How many times has a loving friend or family member told you, “you need to take care of yourself.”? I’ve heard that more times than I can even count. The funny thing is, I cannot recall a single time where that was followed up with any sort of wisdom on how I should take care of myself. So, I say, “I know” and then keep on going on with my life. It’s an endless cycle of pouring everything out of me and not taking much time to refuel. Sleep helps, yes. A well-balanced diet, probably. Most days, if I feel I need a little pick me up, my go to is a bubble bath, if I have the time. But aside from that, I really run out of ideas on self-care quickly.
Taking care of myself is imperative for my marriage. I cannot be the wife God calls me to be if I am constantly running on empty. God doesn’t want us to run on empty, He wants us to run the race well and we cannot possibly do that without self-care. I know, I know, where does scripture mention the words “self-care”. You’re probably going to quote me that love is not self-seeking or that I should not do anything with selfish ambition. (1 Corinthians 13:5, Philippians 2:3) And you’re right. But my motivation for self-care is not selfish at all. It is what I need so that I can serve God well in my life, and serve my husband well in my marriage.
I’ve written a lot about what I give to my marriage and why. To some of you, it may even sound exhausting. It is to me sometimes! That’s why I decided to get some help with my self-care habits and really take some time to pour back into myself. I want my cup to remain full so that I never run dry from pouring into my marriage. And so, I opened up a book that has simple daily practices for self-care: “A Year of Self-Care” by Dr. Zoe Shaw.
This isn’t my replacement for the Bible, but it’s definitely been added to my daily routine. Day one starts with goals. Zoe refers to finding a “purpose driven reason for your goals” and right away I was able to align my goals with my purpose: Jesus. My goals are to serve Him in my writing, my marriage, my friendships, and my life. This was an easy one, yet somehow not something I really paid much attention to before. I needed to identify my goals and the purpose behind them and then I brought that to God in prayer.
Although this book is meant to be read over the course of a year, I did skip ahead so that I would be able to review it. In this book, February is all about relationships. I’ve thought about this a lot this month mostly because February happens to be the month we got married in! Zoe’s daily practices helped me recognize that my relationship with myself directly effects my relationship with my husband. My relationship with Jesus directly reflects my relationship with myself. Seeing myself the way God sees me helps me to see my husband in the same way. This kind of self-awareness can only come from a daily practice of self-love.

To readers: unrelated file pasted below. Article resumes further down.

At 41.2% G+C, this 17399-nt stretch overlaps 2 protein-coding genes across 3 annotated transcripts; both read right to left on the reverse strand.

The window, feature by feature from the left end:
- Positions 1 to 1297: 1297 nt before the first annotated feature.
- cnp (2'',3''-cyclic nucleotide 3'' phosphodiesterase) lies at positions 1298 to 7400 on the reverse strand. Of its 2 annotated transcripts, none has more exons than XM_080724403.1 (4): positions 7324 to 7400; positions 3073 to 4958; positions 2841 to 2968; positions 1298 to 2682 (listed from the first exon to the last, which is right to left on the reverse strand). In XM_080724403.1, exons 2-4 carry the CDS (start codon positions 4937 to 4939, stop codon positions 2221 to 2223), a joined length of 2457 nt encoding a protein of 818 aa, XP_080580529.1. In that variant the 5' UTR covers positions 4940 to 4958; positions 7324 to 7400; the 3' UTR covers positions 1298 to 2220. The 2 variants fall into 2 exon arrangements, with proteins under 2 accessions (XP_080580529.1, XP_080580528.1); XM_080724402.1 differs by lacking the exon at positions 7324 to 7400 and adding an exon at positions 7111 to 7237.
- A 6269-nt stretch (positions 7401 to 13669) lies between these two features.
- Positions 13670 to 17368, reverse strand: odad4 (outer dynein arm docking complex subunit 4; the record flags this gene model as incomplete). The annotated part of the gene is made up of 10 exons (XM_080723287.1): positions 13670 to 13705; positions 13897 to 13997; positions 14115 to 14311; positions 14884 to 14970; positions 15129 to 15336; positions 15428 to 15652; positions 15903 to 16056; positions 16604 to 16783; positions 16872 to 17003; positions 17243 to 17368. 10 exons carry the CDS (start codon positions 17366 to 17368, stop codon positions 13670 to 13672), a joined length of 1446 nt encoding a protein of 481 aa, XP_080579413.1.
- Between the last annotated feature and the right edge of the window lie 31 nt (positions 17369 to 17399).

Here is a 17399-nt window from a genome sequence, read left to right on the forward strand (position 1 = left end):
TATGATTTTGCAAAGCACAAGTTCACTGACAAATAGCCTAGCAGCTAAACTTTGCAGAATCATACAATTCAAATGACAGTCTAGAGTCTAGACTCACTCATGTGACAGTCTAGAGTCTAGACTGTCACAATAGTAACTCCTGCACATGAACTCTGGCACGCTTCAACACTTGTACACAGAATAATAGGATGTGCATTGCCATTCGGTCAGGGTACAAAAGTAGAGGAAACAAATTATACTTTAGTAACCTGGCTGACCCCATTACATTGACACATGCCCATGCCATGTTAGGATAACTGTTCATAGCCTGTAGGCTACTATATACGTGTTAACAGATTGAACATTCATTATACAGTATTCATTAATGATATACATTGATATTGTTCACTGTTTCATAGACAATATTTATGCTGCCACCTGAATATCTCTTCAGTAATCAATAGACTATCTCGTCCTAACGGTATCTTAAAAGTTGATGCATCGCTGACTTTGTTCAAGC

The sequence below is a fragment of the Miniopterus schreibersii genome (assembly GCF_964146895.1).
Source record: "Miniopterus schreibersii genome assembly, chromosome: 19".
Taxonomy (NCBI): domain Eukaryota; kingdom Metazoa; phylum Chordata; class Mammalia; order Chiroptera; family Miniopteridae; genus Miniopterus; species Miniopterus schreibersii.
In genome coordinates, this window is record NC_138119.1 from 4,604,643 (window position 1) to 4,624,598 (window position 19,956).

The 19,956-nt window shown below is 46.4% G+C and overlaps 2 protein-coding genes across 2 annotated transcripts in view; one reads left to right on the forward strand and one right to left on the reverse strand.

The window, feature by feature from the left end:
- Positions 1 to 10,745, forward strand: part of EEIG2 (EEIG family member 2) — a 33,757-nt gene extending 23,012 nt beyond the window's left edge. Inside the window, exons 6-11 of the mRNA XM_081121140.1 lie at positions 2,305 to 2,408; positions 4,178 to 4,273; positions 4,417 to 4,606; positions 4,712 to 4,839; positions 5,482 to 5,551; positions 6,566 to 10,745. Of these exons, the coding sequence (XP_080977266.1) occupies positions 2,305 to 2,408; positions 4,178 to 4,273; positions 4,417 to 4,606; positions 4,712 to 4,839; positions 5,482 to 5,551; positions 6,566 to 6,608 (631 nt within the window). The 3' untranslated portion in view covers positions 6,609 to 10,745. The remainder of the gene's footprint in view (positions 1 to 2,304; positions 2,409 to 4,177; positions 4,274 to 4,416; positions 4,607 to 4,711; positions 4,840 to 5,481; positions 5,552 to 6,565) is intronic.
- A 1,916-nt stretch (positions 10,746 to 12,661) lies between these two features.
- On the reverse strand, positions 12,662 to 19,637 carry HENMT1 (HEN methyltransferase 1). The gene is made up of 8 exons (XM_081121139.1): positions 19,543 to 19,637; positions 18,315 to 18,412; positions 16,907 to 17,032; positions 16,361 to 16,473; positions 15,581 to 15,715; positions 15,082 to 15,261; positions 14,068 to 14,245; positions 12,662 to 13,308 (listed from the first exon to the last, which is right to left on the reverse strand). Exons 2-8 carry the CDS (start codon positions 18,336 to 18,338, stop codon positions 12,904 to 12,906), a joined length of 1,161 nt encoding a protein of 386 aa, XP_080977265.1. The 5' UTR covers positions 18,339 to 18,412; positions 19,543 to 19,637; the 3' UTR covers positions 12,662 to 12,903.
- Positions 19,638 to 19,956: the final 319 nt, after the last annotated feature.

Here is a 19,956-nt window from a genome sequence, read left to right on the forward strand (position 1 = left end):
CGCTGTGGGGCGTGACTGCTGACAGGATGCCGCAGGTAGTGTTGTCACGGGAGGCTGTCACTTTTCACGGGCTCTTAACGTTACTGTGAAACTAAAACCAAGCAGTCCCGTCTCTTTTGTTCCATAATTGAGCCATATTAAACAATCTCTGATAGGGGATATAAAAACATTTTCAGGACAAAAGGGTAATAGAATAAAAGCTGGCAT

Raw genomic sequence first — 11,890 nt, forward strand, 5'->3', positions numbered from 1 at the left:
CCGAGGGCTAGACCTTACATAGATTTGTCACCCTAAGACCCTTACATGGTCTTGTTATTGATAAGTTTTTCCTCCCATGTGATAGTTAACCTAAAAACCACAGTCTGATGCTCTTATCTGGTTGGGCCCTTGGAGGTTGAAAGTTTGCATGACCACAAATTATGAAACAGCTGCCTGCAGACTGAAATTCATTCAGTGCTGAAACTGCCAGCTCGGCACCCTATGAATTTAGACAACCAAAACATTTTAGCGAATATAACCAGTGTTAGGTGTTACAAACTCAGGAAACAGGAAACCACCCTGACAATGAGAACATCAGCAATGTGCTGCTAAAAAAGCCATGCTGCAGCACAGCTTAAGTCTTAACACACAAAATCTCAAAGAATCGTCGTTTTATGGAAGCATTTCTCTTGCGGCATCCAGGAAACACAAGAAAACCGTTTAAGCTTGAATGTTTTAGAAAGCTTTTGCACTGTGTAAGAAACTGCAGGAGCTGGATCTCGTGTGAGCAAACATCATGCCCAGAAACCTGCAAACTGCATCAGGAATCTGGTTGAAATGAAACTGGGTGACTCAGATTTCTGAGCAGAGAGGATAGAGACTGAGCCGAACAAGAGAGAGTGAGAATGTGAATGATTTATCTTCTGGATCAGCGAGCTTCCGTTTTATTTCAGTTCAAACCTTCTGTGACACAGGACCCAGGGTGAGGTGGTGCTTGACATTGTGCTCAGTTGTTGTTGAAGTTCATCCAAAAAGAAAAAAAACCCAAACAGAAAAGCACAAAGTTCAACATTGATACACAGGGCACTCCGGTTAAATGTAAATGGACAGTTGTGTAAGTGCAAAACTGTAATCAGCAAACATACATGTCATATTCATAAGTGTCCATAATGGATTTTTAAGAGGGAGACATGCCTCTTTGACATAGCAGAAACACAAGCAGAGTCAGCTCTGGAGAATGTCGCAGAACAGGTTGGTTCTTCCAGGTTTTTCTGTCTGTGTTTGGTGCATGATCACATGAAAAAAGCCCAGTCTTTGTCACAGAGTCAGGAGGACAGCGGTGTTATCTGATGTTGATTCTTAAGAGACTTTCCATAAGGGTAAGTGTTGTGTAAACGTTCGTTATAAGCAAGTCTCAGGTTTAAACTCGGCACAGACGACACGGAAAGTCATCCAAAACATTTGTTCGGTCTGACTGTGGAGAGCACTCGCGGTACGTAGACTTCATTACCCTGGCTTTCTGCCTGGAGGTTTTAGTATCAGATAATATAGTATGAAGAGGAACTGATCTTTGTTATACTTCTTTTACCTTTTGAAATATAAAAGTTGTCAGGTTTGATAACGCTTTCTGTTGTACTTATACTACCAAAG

Then there’s months dedicated to renewal, motivation, simplicity, boundaries, and rest, among others. There is scripture about all these topics as well. By combining what scripture says with the advice found in Zoe’s book, I have been able to better answer God’s callings without becoming overwhelmed, exhausted, or defeated.
I bet you’re wondering where this scripture is that supports self-care. One verse that has stood out to me the most when it comes to self-care can be found in 1 Corinthians 3:16. Paul writes to one of the churches that the Spirit of God lives in them. That’s right, the Holy Spirit dwells within you and me. So if we want to “go and make disciples” and “be His hands and feet”, that requires us to pour back into the world. We need to be filled up to be able to pour out. 1 Corinthians 6:19-20 reminds us that our body is a temple, one we must glorify God with. Taking care of our body is both biblical and a form of self-care. For me, that means cooking to eat well and time in the gym. Which leads to my next new favorite self-care practice that Zoe suggests, which is rest. Not only does Dr. Zoe Shaw tell us to rest in her book, but God also tells us to rest in His. Matthew 11:28-30 tells us exactly where we can find our rest, too. It is certainly not selfish to obey God’s Word and give yourself a break, but it is necessary. As I browsed through Zoe’s daily practices of self-care, the word “hibernate” stood out to me in December. Take some time alone. But God’s Word tells us how important community and fellowship is, right? (Matthew 18:20). It does, and it is. But alone time is equally as important. Even Jesus would “withdraw to desolate places and pray”. (Luke 5:16).
“Come to me, all who labor and are heavy laden, and I will give you rest. Take my yoke upon you, and learn from me, for I am gentle and lowly in heart, and you will find rest for your souls. For my yoke is easy, and my burden is light.” Matthew 11:28-30.
So, the literal words “self-care” may not be written in the Bible, but there is evidence in scripture to suggest the practice of it is certainly biblical. Now that I have began a daily habit of self-care, I have noticed the amount I am able to give to my marriage has increased. Those few minutes a day I spend on me, help me spend hours on others, my husband included. I am refreshed, renewed, confident, and energized from these daily practices. I’ve learned that self-care is so much more than just a bubble bath.
Sometimes, we need a little extra help to get going in forming new habits, or we need fresh ideas from someone who has walked before us. Dr. Zoe Shaw is the woman who walked before me in this self-care journey. She has shared her ways through her book so that many others can be served through it. Following her lead, I have found endless ways to fill myself up each day, so that I will never stop pouring out.